Remnants of a Dream

Although I was quite poor, somehow, a new shirt had come into my possession. The shirt had beautiful buttons, no two of them alike.

Having heard good buttons were valuable, I presented the shirt to a large, pale, flabby man standing behind a counter, hoping to exchange the article for a useful sum of money. The man glanced at the shirt, told me he had all the buttons he needed, then handed it back to me.

I had also brought a book. I had written the book myself. I no longer remembered what it was about, but I knew it was a good book � a book people would love to read, if only they had the chance. I gave the book to the man. Without bothering to open it, he explained that there was little need anymore for that kind of book � people liked different kinds now.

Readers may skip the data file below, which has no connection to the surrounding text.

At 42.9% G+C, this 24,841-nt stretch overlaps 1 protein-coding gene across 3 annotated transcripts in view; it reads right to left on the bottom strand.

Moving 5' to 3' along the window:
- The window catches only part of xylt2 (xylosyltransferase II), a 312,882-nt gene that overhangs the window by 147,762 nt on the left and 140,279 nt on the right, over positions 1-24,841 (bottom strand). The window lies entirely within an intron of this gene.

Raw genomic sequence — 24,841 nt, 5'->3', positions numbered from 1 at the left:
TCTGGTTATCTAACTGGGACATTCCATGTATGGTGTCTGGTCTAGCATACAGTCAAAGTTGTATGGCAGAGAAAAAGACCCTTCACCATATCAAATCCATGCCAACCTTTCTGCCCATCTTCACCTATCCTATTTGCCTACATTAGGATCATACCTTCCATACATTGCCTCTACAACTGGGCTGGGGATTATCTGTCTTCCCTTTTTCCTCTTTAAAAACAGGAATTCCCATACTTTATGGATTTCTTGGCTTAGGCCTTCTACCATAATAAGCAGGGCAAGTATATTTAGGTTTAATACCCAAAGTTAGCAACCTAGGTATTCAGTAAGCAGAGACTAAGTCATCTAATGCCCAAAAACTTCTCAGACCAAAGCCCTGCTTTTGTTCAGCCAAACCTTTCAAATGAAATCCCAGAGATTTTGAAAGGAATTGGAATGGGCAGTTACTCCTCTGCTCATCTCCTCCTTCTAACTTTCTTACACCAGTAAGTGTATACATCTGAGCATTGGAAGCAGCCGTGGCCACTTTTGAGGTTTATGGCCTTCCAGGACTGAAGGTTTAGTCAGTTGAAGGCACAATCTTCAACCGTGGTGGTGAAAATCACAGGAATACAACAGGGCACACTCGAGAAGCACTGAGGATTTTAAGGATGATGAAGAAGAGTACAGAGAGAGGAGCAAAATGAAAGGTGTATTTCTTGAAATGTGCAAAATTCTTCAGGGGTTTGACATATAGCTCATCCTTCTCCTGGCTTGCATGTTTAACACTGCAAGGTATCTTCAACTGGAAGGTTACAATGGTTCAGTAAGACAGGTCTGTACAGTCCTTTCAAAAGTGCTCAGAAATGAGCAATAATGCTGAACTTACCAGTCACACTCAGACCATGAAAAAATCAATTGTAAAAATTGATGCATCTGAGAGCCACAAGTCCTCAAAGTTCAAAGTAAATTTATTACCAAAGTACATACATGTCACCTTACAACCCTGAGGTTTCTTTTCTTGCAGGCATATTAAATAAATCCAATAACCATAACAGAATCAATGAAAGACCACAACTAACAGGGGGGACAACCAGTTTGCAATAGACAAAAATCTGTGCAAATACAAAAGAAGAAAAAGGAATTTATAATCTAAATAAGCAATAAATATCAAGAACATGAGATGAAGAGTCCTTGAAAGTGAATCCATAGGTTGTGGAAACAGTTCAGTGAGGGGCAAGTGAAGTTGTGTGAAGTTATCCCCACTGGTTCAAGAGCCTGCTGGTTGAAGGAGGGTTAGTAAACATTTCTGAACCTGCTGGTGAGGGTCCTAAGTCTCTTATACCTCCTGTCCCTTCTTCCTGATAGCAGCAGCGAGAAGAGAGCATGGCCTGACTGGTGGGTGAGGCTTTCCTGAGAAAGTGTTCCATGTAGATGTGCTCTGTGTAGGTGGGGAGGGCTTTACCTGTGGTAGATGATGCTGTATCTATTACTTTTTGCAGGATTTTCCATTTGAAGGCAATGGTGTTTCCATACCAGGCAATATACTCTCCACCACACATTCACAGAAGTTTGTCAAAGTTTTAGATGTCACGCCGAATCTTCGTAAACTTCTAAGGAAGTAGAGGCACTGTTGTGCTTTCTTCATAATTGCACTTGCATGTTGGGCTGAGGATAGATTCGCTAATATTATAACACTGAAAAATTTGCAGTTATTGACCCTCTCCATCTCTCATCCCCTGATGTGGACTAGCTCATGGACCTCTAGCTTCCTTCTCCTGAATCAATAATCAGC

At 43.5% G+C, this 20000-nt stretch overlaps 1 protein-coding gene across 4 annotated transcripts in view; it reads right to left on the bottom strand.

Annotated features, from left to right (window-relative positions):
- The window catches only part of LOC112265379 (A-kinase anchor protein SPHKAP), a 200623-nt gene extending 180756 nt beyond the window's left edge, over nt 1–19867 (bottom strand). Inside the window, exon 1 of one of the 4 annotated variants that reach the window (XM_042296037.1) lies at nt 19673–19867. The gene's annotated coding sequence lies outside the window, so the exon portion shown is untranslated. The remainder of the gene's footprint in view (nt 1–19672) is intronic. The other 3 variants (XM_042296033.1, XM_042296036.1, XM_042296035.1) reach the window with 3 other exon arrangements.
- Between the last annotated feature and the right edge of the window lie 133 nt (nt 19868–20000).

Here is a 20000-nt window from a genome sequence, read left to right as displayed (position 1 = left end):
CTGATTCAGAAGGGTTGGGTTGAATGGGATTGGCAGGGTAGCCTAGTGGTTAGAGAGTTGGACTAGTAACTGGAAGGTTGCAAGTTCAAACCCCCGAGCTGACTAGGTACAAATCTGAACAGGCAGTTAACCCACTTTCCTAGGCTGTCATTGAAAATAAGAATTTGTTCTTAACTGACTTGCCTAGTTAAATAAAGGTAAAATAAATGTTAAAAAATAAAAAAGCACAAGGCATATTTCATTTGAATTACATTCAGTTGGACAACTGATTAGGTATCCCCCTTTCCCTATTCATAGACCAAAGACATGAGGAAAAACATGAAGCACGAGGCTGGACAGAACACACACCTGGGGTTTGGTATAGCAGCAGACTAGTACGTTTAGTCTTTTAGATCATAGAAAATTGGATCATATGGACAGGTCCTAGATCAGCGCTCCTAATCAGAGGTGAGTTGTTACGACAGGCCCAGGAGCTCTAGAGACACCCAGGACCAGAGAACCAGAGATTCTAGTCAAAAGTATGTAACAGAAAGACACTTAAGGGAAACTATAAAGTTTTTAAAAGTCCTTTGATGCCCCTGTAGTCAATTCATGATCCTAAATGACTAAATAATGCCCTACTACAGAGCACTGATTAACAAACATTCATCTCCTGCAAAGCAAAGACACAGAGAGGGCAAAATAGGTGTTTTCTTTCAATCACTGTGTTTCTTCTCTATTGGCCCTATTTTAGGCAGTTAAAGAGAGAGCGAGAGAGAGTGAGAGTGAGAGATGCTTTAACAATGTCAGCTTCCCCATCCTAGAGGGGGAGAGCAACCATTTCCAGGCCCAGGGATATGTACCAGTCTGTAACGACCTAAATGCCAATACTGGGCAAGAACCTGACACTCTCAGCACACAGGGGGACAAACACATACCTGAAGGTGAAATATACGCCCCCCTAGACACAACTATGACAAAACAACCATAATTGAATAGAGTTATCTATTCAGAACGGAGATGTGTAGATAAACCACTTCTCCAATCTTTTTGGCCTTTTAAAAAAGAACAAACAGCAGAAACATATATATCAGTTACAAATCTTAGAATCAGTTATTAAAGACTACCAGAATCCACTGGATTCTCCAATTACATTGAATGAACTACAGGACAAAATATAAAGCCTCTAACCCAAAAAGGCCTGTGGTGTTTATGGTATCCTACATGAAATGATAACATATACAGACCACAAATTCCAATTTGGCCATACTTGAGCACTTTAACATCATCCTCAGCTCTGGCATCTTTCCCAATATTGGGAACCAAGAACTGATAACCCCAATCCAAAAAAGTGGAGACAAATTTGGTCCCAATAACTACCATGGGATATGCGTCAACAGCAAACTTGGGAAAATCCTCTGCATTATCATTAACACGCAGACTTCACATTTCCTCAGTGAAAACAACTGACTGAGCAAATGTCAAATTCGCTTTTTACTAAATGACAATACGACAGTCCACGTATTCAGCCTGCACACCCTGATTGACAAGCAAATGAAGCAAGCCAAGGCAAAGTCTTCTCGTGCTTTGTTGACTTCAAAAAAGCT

The man handed me the book. It had weathered considerably, and now there was a dirty thumb print on the cover.

I turned to go. The door, only a few feet from the counter when I had come in, now seemed miles away. After I had covered part of the distance, I stopped and looked back at the man who had deemed my book and my buttons worthless. He seemed familiar, like someone famous whose picture I had seen long ago in a newspaper or magazine, and whose life had since turned into an aimless cloud. That happens to people sometimes. Usually they don�t know it until they bump into a mountain, or get burned by the sun, or someone on the ground shoots holes in them with a toy bow and arrow.

I wish people wouldn�t do that. I wish they would feel pity for aimless clouds.

August 21, 2006

Previous Entry     Next Entry     Return to Songs and Letters     About the Author

Main Page
Author�s Note
A Listening Thing
Among the Living
No Time to Cut My Hair
One Hand Clapping
Songs and Letters
Collected Poems
Early Short Stories
Armenian Translations
News and Reviews
Highly Recommended
Let�s Eat
Favorite Books & Authors
Useless Information
E-mail & Parting Thoughts

Flippantly Answered Questions

Top of Page